Original Contribution

Differences in Approaches and Outcomes of Defibrillator Lead Implants Between High-Volume and Low-Volume Operators: Results From the Pacemaker and Implantable Defibrillator Leads Survival Study (“PAIDLESS”)

Zohaib A. Shaikh, BSE;  Jessica A. Chung, BS;  Daniel J. Kersten, BA;  Alyssa M. Feldman, MS;  Wilbur J. Asheld, DO;  Joseph Germano, DO;  Shahidul Islam, MPH;  Todd J. Cohen, MD

Zohaib A. Shaikh, BSE;  Jessica A. Chung, BS;  Daniel J. Kersten, BA;  Alyssa M. Feldman, MS;  Wilbur J. Asheld, DO;  Joseph Germano, DO;  Shahidul Islam, MPH;  Todd J. Cohen, MD

Abstract: Objectives. The purpose of this study was to investigate the relationship between operator volume and implantable defibrillator lead failure and patient mortality at a single large implanting center. Methods. This study analyzed the differences between high-volume and low-volume defibrillator implanters in the Pacemaker and Implantable Defibrillator Lead Survival Study (“PAIDLESS”) between February 1, 1996 and December 31, 2011 at NYU Winthrop Hospital. “High-volume” was defined as performing ≥500 implants over the study period, while “low-volume” was defined as performing <500 implants. Comparisons between the procedure volume groups were performed using Fisher’s Exact test, Wilcoxon rank-sum test, and Kaplan-Meier analysis as appropriate. Results. Eight operators participated in the study, four of whom were high-volume operators. Of 3801 patients, a total of 3149 (83%) were operated upon by high-volume operators. Low-volume operators implanted fewer recalled leads (12% vs 42%; P<.001) and more often obtained venous access through the cephalic vein cut-down approach (63% vs 38%; P<.001) than high-volume operators. Kaplan-Meier analysis revealed shorter time to lead failure in the low-volume group (P=.02). Time to mortality was not significantly different between the high-volume and low-volume groups (P=.18). When adjusted for lead recall status, patients of high-volume operators were 43% less likely to experience lead failure compared to patients of low-volume operators. Conclusions. High-volume defibrillator implanters selected a higher percentage of recalled leads, but their patients were less likely to encounter lead failure when adjusted for lead recall status compared to low-volume operators.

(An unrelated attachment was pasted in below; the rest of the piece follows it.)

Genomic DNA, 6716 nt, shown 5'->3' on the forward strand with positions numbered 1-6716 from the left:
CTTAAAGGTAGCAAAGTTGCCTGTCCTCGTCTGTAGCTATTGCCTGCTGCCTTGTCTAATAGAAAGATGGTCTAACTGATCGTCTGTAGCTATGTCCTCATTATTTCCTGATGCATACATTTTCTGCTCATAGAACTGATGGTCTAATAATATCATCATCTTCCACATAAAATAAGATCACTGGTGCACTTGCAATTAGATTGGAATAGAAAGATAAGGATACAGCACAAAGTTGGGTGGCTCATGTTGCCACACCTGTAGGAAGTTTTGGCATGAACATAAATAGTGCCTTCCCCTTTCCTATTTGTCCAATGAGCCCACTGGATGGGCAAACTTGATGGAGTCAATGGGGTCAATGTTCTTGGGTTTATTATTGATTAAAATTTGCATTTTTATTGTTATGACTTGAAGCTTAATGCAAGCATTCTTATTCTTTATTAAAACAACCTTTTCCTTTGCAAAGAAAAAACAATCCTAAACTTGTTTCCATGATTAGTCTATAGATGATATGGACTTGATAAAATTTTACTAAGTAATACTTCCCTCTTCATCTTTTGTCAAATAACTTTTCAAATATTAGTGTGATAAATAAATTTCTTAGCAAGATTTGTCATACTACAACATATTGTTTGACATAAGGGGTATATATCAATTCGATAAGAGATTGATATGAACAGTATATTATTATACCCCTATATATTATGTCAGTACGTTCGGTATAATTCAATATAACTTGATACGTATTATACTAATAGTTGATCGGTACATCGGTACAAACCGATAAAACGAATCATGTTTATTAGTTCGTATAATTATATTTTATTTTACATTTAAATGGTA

J INVASIVE CARDIOL 2017;29(12):E184-E189.

Key words: implantable defibrillator, complications, lead failure


Previously, in interventional cardiology, there has been an established relationship between operator procedure volume and outcomes. Studies involving percutaneous coronary interventions (angioplasty and stenting) have demonstrated that high-volume operators have the lowest complication rates and the best procedural outcomes.1-5 In addition, an association between higher defibrillator implant volume and a lower complication rate has been demonstrated in at least four large studies.6-9 However, these studies only examined implants over a relatively short period (<6 years) and were multicenter in design. Also, none of these studies focused in detail on defibrillator lead failure. The purpose of this substudy was to determine whether high-volume operators have better outcomes than low-volume operators with respect to implantable defibrillator lead failures and patient mortality in a large single-center study. A secondary objective was to investigate whether implant approaches differed by operator volume.

Methods